She was followed up one and seven months after the intervention and according to the parents, she had only one brief episode of bronchitis since occlusion of the collaterals, which did not necessitate hospital admission and no collaterals were seen on echocardiography.


Lung disease in premature babies and during early infancy can be attributed to different causes. Aortopulmonary collaterals have occasionally been described as leading to congestive heart failure necessitating trans-catheter treatment.1 In this report, aortopulmonary collaterals were demonstrated by Doppler echocardiography in 66% of the studied premature babies. While 11% of these patients were treated for congestive heart failure, only one underwent occlusion of a major collateral using embolization coils. Sign of left to right shunt were extrapolated indirectly from the dilated cardiac silhouette, the increased vascularity on the side of the collaterals in the chest radiograph, as well as clinically. According to our knowledge these collaterals were not described as a major cause for respiratory failure in early infancy (i.e. oxygen dependency or bronchitis/brochiolitis).

There are different vascular abnormalities, which can lead to recurrent chest infections2 and can give similar Colour Doppler imaging on echocardiography.3 According to our experience the best visualization for the collaterals was from the suprasternal view. By color Doppler, the collateral will have the appearance of a patent arterial duct, but in contrast they will not open into the pulmonary artery as the patent arterial duct will do. Besides more common lesions as patent ductus arteriosus, there are relatively rare anomalies like aortopulmonary window, aortopulmonary fistulas and bronchopulmonary sequestration. Aortopulmonary fistula is usually a fatal condition with haemoptysis, if not treated early.4 The most frequent cause is erosion of a false aneurysm of the descending thoracic aorta into the left lung. The patients would have had a history of haemoptysis, a previous thoracic aortic surgical procedure, or a thoracic aortic aneurysm.

There are two types of bronchopulmonary sequestrations. The intra-lobar sequestration share the same visceral pleura as a normal lung and their venous drainage is normal. The extra-lobar sequestrations have distinct pleura from the rest of the lung and their pulmonary veins drain into the azygous system.5 Lung sequestrations are usually fed by collaterals derived from the abdominal aorta. In our case the collaterals were multiple and were derived from the thoracic aorta indicating that these were not feeding on a sequestered part of the lung.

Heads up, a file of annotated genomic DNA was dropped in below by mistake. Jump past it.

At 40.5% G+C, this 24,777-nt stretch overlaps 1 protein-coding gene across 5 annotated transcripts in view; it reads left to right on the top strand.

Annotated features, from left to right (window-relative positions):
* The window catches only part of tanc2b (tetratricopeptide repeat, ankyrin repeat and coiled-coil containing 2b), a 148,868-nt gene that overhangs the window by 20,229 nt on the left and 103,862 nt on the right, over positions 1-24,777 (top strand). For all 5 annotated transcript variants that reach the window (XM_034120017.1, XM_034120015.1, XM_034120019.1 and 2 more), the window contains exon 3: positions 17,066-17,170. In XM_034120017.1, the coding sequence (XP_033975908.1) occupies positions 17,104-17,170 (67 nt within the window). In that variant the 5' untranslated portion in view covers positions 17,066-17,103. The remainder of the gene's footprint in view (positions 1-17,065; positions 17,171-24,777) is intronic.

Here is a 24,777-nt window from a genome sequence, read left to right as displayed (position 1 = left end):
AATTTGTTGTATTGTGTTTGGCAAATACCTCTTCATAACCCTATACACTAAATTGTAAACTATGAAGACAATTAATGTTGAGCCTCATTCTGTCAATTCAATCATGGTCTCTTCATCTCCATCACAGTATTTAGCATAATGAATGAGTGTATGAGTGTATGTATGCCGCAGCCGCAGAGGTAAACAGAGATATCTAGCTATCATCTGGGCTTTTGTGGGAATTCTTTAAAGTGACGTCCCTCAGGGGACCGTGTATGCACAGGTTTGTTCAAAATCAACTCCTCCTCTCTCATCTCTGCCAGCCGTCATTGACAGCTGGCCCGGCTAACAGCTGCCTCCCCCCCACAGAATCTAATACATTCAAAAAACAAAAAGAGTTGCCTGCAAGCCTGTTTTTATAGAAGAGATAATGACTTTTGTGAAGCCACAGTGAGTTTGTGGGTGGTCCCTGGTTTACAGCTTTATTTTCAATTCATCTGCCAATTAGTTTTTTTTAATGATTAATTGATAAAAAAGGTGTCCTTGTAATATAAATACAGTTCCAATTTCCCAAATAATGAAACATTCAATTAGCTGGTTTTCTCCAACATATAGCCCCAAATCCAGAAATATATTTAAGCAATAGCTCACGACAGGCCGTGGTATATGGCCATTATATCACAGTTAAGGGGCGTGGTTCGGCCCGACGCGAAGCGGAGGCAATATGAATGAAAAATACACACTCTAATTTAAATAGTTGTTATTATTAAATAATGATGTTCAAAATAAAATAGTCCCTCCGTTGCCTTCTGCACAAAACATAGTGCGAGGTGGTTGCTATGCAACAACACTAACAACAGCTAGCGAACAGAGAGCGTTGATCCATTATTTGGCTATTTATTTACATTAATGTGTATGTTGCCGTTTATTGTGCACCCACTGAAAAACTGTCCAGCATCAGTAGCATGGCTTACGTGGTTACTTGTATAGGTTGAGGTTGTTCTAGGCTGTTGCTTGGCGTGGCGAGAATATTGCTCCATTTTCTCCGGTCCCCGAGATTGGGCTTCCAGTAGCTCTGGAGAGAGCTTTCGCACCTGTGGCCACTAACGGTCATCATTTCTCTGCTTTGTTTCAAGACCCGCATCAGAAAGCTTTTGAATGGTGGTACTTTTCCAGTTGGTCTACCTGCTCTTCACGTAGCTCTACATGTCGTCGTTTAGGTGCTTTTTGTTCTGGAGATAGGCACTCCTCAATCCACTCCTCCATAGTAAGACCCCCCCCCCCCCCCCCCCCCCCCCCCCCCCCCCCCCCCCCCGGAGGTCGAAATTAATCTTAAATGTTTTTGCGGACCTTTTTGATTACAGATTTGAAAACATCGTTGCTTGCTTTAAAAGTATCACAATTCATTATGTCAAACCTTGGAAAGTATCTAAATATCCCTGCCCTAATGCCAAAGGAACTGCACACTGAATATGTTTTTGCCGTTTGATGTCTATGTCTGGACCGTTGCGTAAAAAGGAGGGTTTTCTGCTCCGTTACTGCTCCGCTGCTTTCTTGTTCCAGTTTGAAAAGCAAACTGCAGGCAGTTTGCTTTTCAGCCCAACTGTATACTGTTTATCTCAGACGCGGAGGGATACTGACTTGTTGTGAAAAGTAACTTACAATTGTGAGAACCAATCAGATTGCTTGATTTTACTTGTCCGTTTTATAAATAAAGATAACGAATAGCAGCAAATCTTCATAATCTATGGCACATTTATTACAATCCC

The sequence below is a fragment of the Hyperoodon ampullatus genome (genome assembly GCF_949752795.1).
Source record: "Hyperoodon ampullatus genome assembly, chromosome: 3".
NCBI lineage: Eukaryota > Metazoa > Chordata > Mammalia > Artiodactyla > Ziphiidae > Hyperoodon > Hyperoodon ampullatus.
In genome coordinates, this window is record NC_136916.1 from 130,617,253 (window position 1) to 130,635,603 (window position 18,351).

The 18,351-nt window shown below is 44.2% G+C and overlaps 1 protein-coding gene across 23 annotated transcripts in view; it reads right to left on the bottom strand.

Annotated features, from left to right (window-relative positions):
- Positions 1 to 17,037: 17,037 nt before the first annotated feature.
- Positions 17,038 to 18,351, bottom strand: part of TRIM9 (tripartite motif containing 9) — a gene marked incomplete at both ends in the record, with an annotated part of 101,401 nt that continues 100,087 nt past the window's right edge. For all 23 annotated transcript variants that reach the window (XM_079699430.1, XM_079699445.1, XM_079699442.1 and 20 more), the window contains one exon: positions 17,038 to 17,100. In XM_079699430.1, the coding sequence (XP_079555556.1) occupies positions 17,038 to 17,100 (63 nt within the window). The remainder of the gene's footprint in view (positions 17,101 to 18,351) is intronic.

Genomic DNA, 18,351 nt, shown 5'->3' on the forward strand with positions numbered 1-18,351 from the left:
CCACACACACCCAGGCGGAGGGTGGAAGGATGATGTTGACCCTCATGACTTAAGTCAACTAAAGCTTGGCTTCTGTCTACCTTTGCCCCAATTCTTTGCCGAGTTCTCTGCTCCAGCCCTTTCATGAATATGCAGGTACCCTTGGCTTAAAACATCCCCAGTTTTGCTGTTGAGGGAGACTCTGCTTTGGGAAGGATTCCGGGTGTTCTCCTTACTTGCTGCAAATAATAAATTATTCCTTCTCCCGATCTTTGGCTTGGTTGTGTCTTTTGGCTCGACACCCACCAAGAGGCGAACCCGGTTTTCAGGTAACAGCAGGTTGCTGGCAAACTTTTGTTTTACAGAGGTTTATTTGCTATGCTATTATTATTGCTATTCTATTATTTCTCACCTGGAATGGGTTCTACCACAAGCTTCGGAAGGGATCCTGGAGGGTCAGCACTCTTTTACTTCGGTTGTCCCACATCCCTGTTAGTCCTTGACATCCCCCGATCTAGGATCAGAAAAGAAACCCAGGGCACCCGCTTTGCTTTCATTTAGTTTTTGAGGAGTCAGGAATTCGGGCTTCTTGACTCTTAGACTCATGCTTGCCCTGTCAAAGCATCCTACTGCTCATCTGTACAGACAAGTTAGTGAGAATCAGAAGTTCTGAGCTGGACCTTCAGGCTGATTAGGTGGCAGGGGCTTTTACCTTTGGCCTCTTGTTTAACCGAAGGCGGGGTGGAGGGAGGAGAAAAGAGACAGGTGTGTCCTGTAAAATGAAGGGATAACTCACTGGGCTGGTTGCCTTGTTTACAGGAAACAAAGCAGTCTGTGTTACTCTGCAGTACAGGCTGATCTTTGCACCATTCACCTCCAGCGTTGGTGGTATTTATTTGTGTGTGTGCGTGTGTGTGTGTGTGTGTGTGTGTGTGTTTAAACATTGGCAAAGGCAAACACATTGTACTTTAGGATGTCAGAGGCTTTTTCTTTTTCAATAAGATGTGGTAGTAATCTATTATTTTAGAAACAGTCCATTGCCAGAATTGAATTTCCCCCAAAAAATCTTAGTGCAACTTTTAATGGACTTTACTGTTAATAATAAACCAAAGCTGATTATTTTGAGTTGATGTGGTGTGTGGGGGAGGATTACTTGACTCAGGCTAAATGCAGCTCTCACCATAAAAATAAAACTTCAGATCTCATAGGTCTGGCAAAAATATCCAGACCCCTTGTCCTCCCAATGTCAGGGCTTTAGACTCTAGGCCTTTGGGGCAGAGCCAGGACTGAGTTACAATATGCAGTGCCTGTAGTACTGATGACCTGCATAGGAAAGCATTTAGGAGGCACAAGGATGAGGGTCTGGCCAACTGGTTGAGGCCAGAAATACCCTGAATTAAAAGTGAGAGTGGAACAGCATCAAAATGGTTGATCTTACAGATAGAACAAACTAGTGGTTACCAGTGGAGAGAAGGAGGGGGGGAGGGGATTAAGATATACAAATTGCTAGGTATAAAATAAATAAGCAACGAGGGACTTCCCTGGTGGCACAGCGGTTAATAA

Embryologically, the central pulmonary artery is formed by the sixth branchial arch at the 32nd day of gestation. Before this event, paired segmental arteries arising from the dorsal aorta supply the lung buds. Within 50 days of gestation these arteries normally would have regressed.6

In our case we postulate that the collaterals occluded are segmental arteries, which did not undergo spontaneous regression. There is a possibility that these might also be collaterals which "proliferate in response to a given stimulus" i.e. as a result to long-term mechanical ventilation.1 Hemodynamically, they lead to congestive heart failure due to excessive left to right shunt, and pulmonary vascular obstructive disease of the affected lung segments. This was the cause in one patient with pulmonary oedema and oxygen-dependency and in the other, the main reason of recurrent chest infections. Though the detailed precoil status was not quantified, we believe that the beneficiary impact of coil occlusion on these two patients were shown by the fact that the first child could be weaned off oxygen within 24 hours after the occlusion, and that the 2nd child was not hospitalized over the length of the study period.

On the basis of these cases, we suggest that premature babies on positive pressure ventilation, and the children with recurrent lung infections during early infancy, who have clinical suspicion or radiological evidence of aorto-pulmonary collateral or other left to right shunts, should routinely have detailed echocardiographic examination including Colour Doppler study to rule out aortopulmonary collaterals as a possible additional cause for the lung disease. Occlusion of these collaterals can improve the clinical status of the patients.


1. Acherman RJ, Siassi B, Pratti-Madrid G, Luna C, Lewis AB, Ibrahimi M, et al. Systemic to pulmonary collaterals in very low birth weight infants: colour Doppler detection of systemic to pulmonary connections during neonatal and early infancy period. Paediatrics 2000; 105: 528-32.

2 Curros F, Chigot V, Emond S, Sayegh N, Revillon Y, Scheinmen P, et al. Role of embolization in the treatment of bronchopulmonary sequestration. Pediatr Radiol 2000; 30:769-73.

3 JR Skinner, ED Silove. Aortopulmonary collateral arteries mimicking symptomatic ductal shunting in a preterm infant. British Heart J 1995; 74:93-4.

4 Killen DA, Muehlebach GF, Wathanacharoen S. Aortopulmonary fistula. South Med J 2000; 93:195-8.

5. Louie HW, Martin SM, Mulder DG. Pulmonary sequestration: 17-year experience at UCLA. Ann Surg 1993; 12: 801-5.

6 Haworth SG. Pulmonary vascular development. In: Long WA, eds. Fetal and Neonatal Cardiology. Philadelphia, WB Saudners, 1990, pp 51-63.